TALLAHASSEE, Fla. – One of Florida State’s best power hitters may have found his stride at the best possible time. Quincy Nieporte, FSU’s hard-slugging junior designated hitter broke out of lengthy funk in grand fashion during the Seminoles’ sweep of Notre Dame last weekend. After hitting just one home run in his first 103 at-bats of the season, Nieporte unleashed an offensive onslaught that included seven hits, three home runs, three doubles and 10 RBIs.
All in just 14 at-bats. “It’s nice, having the success I had,” Nieporte said. “It was a confidence booster, for sure.”
Which is potentially bad news for FSU’s remaining opponents. The Seminoles (28-11, 13-14 ACC) begin the homestretch toward the postseason with a three-game series at Clemson (26-14, 9-12) this weekend.
During a year in which FSU’s offense continues to find success in on-base percentage (.417, seventh nationally), runs scored (315, 19th) and team batting average (.303, 32nd nationally), power has often been the one hole in the lineup.
Nieporte’s struggles were a big part of that. At 6-foot-1, 228 pounds, Nieporte is perhaps the most physically imposing player on the roster.
And, after hitting seven home runs with a .445 slugging percentage a year ago, expectations for Nieporte’s junior season were high.
Living up to those expectations, however, proved difficult at first.
After serving a six-game suspension to start the season, Nieporte struggled to find his rhythm at the plate.
He began the season by grounding into six double-plays in his first 10 games, and entering last week’s Notre Dame series, had just five hits in his previous 26 at-bats.
And when Nieporte did find hits, there never seemed to be much pop. Including a home run against Texas Tech earlier this month, Nieporte recorded just four extra-base hits in nearly three months.
And as Nieporte’s struggles continued to mount, he couldn’t help but grip his bat tighter and tighter.
“He was to trying get two hits every time he went to the plate,” FSU coach Mike Martin said. “There’s no doubt he was pressing.”
Experience, though, can be a valuable tool.
Nieporte, who has earned a reputation as one of FSU’s most fiery and emotional players, admitted that this type of slump might have derailed his whole season as a younger player.
Instead, he committed himself to extra practice sessions with hitting coach Mike Martin Jr., finding a plate approach that felt good and trusting that, eventually, it would pay off.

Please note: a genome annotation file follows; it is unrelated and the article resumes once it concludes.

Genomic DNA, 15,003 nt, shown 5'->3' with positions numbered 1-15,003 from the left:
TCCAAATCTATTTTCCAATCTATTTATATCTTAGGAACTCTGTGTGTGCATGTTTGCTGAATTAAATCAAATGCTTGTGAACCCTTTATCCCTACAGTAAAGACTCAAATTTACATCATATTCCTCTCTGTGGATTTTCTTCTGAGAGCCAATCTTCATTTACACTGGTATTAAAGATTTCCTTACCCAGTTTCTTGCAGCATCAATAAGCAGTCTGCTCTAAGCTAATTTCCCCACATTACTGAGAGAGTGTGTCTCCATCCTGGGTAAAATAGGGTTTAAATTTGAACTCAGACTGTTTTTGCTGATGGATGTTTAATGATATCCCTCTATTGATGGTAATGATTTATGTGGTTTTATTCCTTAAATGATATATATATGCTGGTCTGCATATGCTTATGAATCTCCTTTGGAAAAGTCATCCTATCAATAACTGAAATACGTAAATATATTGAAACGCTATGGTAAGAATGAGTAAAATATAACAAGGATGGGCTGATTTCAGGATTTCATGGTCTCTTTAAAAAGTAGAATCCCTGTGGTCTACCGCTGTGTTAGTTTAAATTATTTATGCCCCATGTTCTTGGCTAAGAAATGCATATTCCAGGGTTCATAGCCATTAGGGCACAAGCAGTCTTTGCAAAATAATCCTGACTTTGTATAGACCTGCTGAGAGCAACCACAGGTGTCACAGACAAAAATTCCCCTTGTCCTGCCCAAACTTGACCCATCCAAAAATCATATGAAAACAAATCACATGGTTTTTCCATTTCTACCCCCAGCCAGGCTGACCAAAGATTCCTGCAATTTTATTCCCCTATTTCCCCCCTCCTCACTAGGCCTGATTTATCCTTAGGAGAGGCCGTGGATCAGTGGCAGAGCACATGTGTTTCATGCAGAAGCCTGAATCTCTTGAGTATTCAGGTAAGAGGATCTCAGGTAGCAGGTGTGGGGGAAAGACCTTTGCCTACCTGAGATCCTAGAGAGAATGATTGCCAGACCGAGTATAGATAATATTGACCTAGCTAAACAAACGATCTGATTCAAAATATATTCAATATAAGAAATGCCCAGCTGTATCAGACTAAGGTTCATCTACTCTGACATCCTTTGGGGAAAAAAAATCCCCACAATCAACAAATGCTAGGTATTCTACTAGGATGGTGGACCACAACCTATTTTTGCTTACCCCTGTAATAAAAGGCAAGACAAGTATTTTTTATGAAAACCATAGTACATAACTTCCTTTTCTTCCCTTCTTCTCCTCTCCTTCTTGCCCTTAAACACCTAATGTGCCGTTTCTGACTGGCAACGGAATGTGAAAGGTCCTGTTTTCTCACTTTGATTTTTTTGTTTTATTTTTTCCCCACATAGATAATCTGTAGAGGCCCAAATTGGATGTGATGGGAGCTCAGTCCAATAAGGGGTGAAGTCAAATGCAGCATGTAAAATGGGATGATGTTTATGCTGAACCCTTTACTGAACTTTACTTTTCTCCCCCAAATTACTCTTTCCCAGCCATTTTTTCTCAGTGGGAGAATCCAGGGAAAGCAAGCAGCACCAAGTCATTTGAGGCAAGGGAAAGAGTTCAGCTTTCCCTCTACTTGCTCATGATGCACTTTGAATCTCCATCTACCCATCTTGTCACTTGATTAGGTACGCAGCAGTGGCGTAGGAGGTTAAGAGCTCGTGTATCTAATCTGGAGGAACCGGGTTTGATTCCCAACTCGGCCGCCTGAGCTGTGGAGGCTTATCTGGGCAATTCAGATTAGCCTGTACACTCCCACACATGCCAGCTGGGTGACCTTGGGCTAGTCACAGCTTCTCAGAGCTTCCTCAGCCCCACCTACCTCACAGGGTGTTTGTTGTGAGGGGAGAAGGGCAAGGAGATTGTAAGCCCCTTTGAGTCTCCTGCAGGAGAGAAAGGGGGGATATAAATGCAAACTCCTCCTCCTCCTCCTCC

It didn’t at first. Even when Nieporte made good contact – as he did during a recent Sunday game at Wake Forest – the ball would seem to find its way into a fielder’s glove.
That’s what happened against the Demon Deacons when, in the top of the sixth with the Seminoles trailing 4-2, Nieporte smacked a hard-hit ball to center field that would have scored John Sansone from third. Instead, the center fielder snagged it and doubled off the Jackson Lueck at first to end the inning.
“Early on in my career, I think it would definitely frustrate me beyond belief,” Nieporte said. “And it would get into my mind, psychologically and everything like that.”
This time, however, Nieporte remembered wise words from a former teammate. D.J. Stewart, a former All-American now with the Baltimore Orioles, experienced his share of frustration during his junior year at FSU.
When asked about it, Stewart gave Nieporte the kind of advice that could have come straight out of a Kevin Costner movie.
“He kind of taught me that it’s baseball. There’s nothing you can do about it,” Nieporte said. “I think, this year, I’ve really put that in perspective and gone with that. And success will come.”
So that’s it. No change in plate approach. No change in swing mechanics. No change in superstitions or equipment.
Finally, Nieporte’s patience paid off against the Fighting Irish.
It started on Friday, when he launched a homer off the left-field scoreboard that proved to be the winning run in a 12-6 victory.
It continued with a solo shot in FSU’s extra-innings win on Saturday and a two-run homer that helped the Seminoles erase a 5-0 deficit on Sunday.
By the time it was over, Nieporte had raised his batting average 31 points, from .243 to .274. And he became the first Seminole to homer in three straight games since James Ramsey in 2012.
“’Q’ can scare some people,” Martin said. “… Let’s just hope that’s all behind him (and he) continues to get good at-bats. That’s Quincy’s key: Just have good at-bats.”
If he does, it could potentially redefine Florida State’s season.
The Seminoles are already ranked fifth in the country and have a 2.5-game lead over No. 9 Louisville in the ACC Atlantic Division.
With 15 games left in the regular season and the calendar turning to May, they could have hardly asked for Nieporte’s surge to come at a better time.
“Everyone, 1 to 9 – excluding myself – this whole year has been playing unbelievable,” Nieporte said. “And I think if I can keep playing and hitting the way that I have been this past weekend, it just kind of shows how dangerous and well-rounded our lineup can be.
“If we all keep playing like that, just watch out.”